Last night Manchester United exited the Europa League after an aggregate defeat at the hands of Liverpool. It capped a nightmarish season thus far for Louis Van Gaal, and one that has been characterised by mistakes and reversals that suggest that replacing the manager simply won’t change the trajectory of the club.
Manchester United, once one of world football’s leading clubs, appears to be in steep decline. This was not inevitable, but nor should it be entirely surprising.
Empires fall. I’ve written extensively on the subject over on Fields. It happens when they become complacent or arrogant, or when they lose the hunger or when they simply exhaust themselves from a failure to freshen things up by bringing in new ideas.
Disastrous leadership also brings them crashing down. Manchester United appear to be afflicted by the latter, but that Moyes was so quickly dispatched after his own failing suggests there more to it than that.
Manchester United is no longer a club that is hungry for success. They are like a street fighter who has somehow ascended to the heavyweight belt and forgotten how to use the tools that got him there in the first place.
Remember Rocky? In the first movie he was a club fighter who got a shot at the crown. In one of the key scenes of the movie, Apollo Creed is in his office, going over financial affairs, as his trainer watches news footage of Rocky training by pounding raw meat down at the abattoir.
“Hey champ, you better come see this boy you’re gonna fight,” he says, over his shoulder. “Looks like he means business.” He is shocked when Creed’s only response is a nonchalant “Yeah, I mean business too,” in a very different context.
When the third movie opens though it’s Rocky who’s become complacent and soft, posing in TV ads and for newspaper covers. It’s Clubber Lang, eyeing the title himself, who we see sweating and running and exercising like a man preparing for a warzone.
Today’s modern footballers are like that; it’s no surprise that with their pampered lifestyles there are a few, a very few, who’ve reached the pinnacle of the game with the hunger and the drive still intact. At Manchester United you see a group of multi-millionaires who’ve gone there looking for the biggest payday of their lives and little more.
The decline of big clubs does happen. At United they’ve replaced a core of players who would have fought and died for the jersey with those who saw Old Trafford as a big cash machine.
That’s the first thing.
The second is that they’ve lost a manager who had become one of the rocks on which the church was built, a guy who, himself, never lost the hunger and made sure the team had it burned into them too. He only signed players who had it. He only kept those who could keep it going hot.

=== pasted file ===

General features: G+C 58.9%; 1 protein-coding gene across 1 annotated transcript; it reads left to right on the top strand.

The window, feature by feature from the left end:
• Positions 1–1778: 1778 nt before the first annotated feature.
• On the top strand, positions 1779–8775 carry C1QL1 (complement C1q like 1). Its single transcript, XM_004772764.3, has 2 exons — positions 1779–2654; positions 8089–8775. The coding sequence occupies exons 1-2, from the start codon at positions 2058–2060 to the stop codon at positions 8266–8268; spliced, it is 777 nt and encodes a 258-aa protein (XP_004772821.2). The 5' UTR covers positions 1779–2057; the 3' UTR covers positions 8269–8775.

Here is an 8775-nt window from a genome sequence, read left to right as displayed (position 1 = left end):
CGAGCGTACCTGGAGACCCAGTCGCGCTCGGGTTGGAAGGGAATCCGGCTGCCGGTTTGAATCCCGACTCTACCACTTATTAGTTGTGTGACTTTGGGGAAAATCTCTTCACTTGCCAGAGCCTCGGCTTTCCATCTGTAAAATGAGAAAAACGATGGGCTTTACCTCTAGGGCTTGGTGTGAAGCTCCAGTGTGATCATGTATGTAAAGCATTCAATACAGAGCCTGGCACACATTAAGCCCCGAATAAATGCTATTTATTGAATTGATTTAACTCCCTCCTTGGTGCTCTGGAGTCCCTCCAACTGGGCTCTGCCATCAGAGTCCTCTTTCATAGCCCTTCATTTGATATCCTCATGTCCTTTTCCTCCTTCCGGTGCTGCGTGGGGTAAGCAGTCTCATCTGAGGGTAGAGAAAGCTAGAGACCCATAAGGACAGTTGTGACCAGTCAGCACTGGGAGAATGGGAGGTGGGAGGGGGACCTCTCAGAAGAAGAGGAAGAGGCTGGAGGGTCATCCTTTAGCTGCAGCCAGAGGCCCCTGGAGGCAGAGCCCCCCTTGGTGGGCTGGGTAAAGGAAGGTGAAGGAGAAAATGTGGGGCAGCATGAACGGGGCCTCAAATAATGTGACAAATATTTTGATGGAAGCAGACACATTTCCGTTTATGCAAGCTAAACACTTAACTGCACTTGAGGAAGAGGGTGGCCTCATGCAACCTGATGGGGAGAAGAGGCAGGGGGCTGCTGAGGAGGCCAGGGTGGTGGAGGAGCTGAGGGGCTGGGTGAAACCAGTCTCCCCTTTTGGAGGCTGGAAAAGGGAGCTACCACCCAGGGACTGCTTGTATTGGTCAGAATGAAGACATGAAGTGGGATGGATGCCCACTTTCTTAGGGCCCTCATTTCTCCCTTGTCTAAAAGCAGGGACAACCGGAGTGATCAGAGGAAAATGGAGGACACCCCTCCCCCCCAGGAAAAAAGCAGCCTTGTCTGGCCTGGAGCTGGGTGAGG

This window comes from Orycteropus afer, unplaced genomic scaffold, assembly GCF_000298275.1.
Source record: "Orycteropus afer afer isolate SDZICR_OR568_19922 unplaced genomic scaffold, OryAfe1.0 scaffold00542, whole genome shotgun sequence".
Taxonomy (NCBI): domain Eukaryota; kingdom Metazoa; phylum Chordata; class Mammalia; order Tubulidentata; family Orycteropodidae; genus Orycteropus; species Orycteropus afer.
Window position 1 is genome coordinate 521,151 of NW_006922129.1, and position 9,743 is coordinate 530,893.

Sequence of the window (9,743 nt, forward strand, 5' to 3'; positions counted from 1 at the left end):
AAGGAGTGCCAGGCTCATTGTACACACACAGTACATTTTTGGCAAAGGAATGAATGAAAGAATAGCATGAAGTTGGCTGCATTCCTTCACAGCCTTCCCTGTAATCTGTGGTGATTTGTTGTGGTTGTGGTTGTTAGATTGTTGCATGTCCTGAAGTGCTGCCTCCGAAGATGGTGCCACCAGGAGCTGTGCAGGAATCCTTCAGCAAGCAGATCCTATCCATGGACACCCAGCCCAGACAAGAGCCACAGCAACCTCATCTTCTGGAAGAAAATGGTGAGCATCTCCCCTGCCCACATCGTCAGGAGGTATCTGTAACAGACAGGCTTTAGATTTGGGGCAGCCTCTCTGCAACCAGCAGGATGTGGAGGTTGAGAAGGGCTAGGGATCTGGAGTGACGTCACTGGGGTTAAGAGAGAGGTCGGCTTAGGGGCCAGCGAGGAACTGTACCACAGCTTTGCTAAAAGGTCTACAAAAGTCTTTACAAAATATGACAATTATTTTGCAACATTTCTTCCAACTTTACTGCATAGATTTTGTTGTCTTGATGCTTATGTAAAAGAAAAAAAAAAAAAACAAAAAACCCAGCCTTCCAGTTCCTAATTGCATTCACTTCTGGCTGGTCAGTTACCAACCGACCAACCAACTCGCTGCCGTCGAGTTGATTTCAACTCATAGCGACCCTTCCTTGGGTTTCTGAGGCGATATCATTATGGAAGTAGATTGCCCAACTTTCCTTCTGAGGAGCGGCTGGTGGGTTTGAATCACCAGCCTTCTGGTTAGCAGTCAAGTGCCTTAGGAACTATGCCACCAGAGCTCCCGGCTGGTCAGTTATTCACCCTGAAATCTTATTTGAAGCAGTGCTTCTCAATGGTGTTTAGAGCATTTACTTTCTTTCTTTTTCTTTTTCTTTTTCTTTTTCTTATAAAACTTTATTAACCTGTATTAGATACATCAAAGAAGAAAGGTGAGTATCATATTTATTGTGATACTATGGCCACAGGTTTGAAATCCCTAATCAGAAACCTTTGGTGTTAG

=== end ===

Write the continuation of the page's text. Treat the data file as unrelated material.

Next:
The third is that they allowed themselves to be defined by money and what success off the pitch looked like.
Too many people inside Manchester United are obsessed with the “brand” without properly appreciating that the brand only stays viable as long as the fundamentals on the pitch are solid. This might be the greatest lesson our club can take from it.
But there are other lessons too.
Let’s take Liverpool. During the 1980’s they were easily the most successful club in Europe, if not the world. They have vast resources, a passionate fan base second only to the one at Celtic Park. They are, by no stretch of the imagination, a struggling club. Yet they’re without a league title in decades. They are not considered one of the “major” clubs in the country any longer. Their successes have been few, and sporadic.
Celtic won’t ever fall to the level of Liverpool, where we’ll go years and years and years without a title. But we can be supplanted at the biggest club in Scotland if we allow ourselves to forget that it was hard work and effort, and respecting the fundamentals, that made us that in the first place.
There is nothing inevitable about decline, but there’s nothing inevitable about success either. You do need stability, but it has to be structural. You need fresh ideas and new innovations, but they can’t be allowed to distract from the core purpose … to win football matches and to grow the brand by being successful.
Last night at Old Trafford, what should worry those who care about Manchester United most will not have been the manner in which they went out of European competition but the weary acceptance of that, and of where they find themselves right now.
It’s as if they’ve simply given up trying to be more.
We can definitely take a lesson from the dangers of doing that.